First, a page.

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Note: Parkinson’s News Today is strictly a news and information website about the disease. It does not provide medical advice, diagnosis or treatment. This content is not intended to be a substitute for professional medical advice, diagnosis, or treatment. Always seek the advice of your physician or another qualified health provider with any questions you may have regarding a medical condition. Never disregard professional medical advice or delay in seeking it because of something you have read on this website. The opinions expressed in this column are not those of Parkinson’s News Today or its parent company, BioNews Services, and are intended to spark discussion about issues pertaining to Parkinson’s disease.

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Time to Rediscover Dance and Music

Slow Is the New Fast

Editor’s note: This column discusses suicide. 

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“The music and movement started, I was filled with great joy. I was able to take the whole class and walked out feeling accomplished, encouraged with that passion for dance rekindled. Seeing the class participants enjoy music and movement and benefit from it was so thrilling. I saw the endless possibilities for those with Parkinson’s and for myself.” —Dance for PD participant

Some background

Steve was the love of my life for over 33 years. He died by suicide in 2015. Steve would always chide me on how I never knew the lyrics to my favorite songs. While Steve knew song lyrics and was moved by them, I thrived on feeling the rhythm of the music in my body — probably the reason I studied dance for so many years.

Why did I stop dancing?

When Steve passed, I lost my love of dance and music. After receiving my Parkinson’s disease (PD) diagnosis later that year, I thought I might try Dance for PD at Lincoln Center in New York City to see if I could recapture that love of dance and music.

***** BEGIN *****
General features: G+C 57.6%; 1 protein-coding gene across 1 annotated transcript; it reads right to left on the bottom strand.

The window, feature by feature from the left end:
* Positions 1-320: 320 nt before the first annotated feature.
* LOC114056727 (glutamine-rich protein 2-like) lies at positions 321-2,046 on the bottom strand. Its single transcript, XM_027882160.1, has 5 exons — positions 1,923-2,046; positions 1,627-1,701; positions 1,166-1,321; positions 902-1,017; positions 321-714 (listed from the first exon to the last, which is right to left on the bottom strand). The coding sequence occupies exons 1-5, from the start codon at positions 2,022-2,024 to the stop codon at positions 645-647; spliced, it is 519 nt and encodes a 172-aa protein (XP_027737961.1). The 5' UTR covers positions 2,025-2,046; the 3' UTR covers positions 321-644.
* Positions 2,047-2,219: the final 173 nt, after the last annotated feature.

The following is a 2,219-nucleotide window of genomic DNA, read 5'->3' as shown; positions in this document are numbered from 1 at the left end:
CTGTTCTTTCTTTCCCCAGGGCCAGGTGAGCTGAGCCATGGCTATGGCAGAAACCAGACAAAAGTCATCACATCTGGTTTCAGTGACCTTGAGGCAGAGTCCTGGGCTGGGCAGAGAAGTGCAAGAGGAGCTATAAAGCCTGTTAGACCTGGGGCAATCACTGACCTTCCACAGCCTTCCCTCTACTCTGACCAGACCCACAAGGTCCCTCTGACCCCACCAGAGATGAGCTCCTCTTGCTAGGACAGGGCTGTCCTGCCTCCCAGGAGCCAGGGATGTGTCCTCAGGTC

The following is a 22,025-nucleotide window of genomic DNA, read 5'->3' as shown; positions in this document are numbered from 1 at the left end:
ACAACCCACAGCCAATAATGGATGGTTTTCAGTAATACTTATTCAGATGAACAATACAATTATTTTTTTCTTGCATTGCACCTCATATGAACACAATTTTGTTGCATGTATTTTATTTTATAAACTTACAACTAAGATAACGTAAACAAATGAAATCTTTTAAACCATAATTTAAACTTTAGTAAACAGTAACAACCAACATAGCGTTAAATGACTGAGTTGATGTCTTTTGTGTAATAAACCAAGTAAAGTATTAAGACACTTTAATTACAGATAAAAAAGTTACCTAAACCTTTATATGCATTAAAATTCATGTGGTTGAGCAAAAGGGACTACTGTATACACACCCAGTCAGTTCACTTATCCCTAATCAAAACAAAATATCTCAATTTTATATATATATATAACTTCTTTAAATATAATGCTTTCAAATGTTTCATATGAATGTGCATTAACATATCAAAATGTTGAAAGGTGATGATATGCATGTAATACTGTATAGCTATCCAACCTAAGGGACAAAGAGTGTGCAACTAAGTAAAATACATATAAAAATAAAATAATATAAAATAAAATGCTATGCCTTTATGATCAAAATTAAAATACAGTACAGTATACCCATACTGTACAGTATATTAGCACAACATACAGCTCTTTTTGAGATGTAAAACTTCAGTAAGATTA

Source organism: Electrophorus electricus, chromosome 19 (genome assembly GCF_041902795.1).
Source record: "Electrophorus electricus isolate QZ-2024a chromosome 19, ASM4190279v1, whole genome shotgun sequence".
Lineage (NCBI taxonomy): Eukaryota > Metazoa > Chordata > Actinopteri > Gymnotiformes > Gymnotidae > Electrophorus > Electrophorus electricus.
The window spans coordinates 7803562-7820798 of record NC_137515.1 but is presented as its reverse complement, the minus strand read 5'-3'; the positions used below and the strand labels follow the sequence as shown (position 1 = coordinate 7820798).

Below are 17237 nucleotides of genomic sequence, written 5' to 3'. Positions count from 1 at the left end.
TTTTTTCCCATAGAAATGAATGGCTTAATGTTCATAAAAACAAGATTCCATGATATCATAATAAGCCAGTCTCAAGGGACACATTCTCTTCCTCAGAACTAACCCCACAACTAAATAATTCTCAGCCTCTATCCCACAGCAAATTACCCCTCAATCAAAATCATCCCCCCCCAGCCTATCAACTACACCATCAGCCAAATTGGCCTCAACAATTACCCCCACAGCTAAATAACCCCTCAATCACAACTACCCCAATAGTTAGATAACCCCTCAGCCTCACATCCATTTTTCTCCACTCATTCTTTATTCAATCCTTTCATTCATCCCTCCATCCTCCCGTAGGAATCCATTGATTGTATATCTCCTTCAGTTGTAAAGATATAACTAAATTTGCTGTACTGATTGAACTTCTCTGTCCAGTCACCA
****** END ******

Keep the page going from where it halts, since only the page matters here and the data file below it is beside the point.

I left the class in tears, seeing how much I had lost, and never went back.

Fast-forward to the end of 2018, the song, and the book

More Than a Feeling” was playing on the radio. This is a 1976 Boston song and one of Steve’s favorites. Now that my life partner is gone, I find myself listening to the words of songs more. Steve’s penchant for learning lyrics spurred me to search for the words of that song. I noticed that the lyrics mentioned slipping away (“Slipped Away” is the title of Steve’s memoir, which I wrote).

Later that same week, a friend loaned me the book “Goodbye Parkinson’s, Hello Life!” by Alex Kerten. Alex espouses the Gyro-Kinetic method for eliminating PD symptoms. What I got out of the book was that movement and music are key to attaining relief. On the first page of Chapter 17, “The Role of Music,” there were lyrics from “More than a Feeling”:

“I lost myself in a familiar song

I closed my eyes and I slipped away”

Hearing a favorite song of Steve’s from 1976, reading the book about Gyro-Kinetics, and seeing the song lyrics containing “slipped away” in Chapter 17, all in the same week, blew me away.

Is this a ‘sign’ from Steve?

Perhaps Steve is sending me a sign that I need to dance again and rediscover my love of music. That is the way I will take it. Now, I am listening to a lot more music, conducting imaginary orchestras, and dancing with abandon in my living room in an effort to ease my PD symptoms.

“You’ve gotta dance like there’s nobody watching,

Love like you’ll never be hurt,

Sing like there’s nobody listening,

And live like it’s heaven on earth.”

—William W. Purkey

As I was putting the finishing touches on this column, over a week after I started it, “More than a Feeling” started playing on the radio.

If you or anyone you know is experiencing suicidal thoughts or needs someone to talk to, please call the National Suicide Prevention Line at 1-800-273-8255 or visit suicidepreventionlifeline.org.

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Note: Parkinson’s News Today is strictly a news and information website about the disease. It does not provide medical advice, diagnosis or treatment. This content is not intended to be a substitute for professional medical advice, diagnosis, or treatment. Always seek the advice of your physician or another qualified health provider with any questions you may have regarding a medical condition. Never disregard professional medical advice or delay in seeking it because of something you have read on this website. The opinions expressed in this column are not those of Parkinson’s News Today or its parent company, BioNews Services, and are intended to spark discussion about issues pertaining to Parkinson’s disease.